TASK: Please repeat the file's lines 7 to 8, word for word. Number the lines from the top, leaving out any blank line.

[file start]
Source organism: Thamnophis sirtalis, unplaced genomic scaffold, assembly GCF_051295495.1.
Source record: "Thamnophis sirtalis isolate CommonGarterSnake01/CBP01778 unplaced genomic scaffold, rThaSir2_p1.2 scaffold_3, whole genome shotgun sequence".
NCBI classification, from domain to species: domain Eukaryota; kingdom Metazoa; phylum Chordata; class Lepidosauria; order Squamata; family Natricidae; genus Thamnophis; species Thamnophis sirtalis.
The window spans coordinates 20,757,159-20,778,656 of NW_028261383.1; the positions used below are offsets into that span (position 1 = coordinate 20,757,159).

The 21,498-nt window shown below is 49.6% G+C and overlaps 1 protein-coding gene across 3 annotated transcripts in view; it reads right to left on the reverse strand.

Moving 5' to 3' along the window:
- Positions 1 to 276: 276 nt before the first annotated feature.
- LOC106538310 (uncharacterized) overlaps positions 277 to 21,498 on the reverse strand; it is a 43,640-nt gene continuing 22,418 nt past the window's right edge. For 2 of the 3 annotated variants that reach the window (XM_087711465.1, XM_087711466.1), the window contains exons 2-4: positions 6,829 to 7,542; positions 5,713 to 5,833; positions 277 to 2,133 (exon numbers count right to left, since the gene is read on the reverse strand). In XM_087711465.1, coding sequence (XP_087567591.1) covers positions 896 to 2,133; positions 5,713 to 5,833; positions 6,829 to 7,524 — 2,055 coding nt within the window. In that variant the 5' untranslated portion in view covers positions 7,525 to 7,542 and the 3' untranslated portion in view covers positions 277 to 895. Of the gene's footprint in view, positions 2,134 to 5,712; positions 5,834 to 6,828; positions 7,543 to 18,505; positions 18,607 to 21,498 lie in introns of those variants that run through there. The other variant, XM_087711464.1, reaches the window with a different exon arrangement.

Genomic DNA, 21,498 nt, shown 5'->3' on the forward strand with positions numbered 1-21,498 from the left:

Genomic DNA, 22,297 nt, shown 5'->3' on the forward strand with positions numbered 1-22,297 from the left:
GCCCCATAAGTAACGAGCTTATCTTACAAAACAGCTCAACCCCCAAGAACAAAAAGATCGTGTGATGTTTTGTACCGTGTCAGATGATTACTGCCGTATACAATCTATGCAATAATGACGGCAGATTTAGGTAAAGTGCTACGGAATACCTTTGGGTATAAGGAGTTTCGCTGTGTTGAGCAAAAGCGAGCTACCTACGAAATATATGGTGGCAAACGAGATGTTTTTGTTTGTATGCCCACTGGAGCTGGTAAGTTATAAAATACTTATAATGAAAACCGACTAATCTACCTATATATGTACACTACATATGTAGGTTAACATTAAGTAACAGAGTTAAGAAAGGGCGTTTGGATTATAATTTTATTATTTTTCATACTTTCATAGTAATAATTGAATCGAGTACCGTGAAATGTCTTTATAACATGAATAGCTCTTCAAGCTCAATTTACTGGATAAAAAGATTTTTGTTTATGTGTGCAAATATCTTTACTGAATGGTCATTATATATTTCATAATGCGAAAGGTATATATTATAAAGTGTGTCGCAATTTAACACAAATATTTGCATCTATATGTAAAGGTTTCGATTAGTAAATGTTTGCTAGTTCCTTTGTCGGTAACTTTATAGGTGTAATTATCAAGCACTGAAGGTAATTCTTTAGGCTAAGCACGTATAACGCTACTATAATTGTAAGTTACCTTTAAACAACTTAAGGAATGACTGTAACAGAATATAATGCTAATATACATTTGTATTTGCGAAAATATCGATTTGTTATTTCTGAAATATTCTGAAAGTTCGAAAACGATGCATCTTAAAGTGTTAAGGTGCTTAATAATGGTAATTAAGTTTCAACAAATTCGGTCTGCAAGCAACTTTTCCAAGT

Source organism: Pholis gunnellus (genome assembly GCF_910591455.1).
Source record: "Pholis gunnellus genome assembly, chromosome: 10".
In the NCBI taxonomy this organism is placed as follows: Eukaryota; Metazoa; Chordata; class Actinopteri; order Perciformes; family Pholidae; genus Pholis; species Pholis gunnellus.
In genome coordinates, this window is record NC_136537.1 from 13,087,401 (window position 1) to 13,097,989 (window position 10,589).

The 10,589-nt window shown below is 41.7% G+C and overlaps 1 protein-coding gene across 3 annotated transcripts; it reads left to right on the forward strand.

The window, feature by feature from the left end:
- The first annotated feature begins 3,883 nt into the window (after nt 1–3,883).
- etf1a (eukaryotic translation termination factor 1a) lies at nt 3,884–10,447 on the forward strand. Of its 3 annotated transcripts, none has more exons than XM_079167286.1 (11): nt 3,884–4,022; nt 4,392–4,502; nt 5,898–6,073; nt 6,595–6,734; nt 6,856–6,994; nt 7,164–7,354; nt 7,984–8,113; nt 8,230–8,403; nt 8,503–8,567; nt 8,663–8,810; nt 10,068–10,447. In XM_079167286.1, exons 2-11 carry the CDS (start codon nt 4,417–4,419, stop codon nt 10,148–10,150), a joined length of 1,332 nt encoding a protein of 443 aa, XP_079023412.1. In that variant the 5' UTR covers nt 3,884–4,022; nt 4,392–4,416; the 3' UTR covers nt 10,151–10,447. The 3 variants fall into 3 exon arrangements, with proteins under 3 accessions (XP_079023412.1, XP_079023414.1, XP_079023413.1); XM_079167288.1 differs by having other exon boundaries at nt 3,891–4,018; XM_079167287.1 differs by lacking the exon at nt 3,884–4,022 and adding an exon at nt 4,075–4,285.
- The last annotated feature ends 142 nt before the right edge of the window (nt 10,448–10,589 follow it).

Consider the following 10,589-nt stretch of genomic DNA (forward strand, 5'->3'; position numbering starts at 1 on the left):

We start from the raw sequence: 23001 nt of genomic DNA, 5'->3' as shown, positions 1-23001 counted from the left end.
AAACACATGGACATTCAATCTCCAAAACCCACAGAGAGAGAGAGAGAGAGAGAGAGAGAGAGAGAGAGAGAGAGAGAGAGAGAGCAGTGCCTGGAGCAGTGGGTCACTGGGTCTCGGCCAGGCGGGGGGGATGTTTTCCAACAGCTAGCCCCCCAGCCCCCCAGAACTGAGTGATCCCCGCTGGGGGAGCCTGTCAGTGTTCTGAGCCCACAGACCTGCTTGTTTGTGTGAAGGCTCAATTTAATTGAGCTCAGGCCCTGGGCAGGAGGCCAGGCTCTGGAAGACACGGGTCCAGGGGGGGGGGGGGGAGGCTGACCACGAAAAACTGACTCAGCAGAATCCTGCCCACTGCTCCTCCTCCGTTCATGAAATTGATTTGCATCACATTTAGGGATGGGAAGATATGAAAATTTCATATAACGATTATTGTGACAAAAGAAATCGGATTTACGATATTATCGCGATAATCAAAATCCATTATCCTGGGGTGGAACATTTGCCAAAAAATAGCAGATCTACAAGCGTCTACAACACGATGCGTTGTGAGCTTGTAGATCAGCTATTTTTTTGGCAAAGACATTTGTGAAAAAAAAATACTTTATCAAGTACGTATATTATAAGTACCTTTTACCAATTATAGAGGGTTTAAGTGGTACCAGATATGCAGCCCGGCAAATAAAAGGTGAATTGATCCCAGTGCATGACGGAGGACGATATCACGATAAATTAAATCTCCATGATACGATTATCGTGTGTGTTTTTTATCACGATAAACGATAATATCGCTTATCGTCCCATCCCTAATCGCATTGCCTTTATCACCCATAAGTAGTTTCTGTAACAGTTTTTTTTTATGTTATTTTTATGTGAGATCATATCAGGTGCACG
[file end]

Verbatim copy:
- Positions 1 to 276: 276 nt before the first annotated feature.
- LOC106538310 (uncharacterized) overlaps positions 277 to 21,498 on the reverse strand; it is a 43,640-nt gene continuing 22,418 nt past the window's right edge. For 2 of the 3 annotated variants that reach the window (XM_087711465.1, XM_087711466.1), the window contains exons 2-4: positions 6,829 to 7,542; positions 5,713 to 5,833; positions 277 to 2,133 (exon numbers count right to left, since the gene is read on the reverse strand). In XM_087711465.1, coding sequence (XP_087567591.1) covers positions 896 to 2,133; positions 5,713 to 5,833; positions 6,829 to 7,524 — 2,055 coding nt within the window. In that variant the 5' untranslated portion in view covers positions 7,525 to 7,542 and the 3' untranslated portion in view covers positions 277 to 895. Of the gene's footprint in view, positions 2,134 to 5,712; positions 5,834 to 6,828; positions 7,543 to 18,505; positions 18,607 to 21,498 lie in introns of those variants that run through there. The other variant, XM_087711464.1, reaches the window with a different exon arrangement.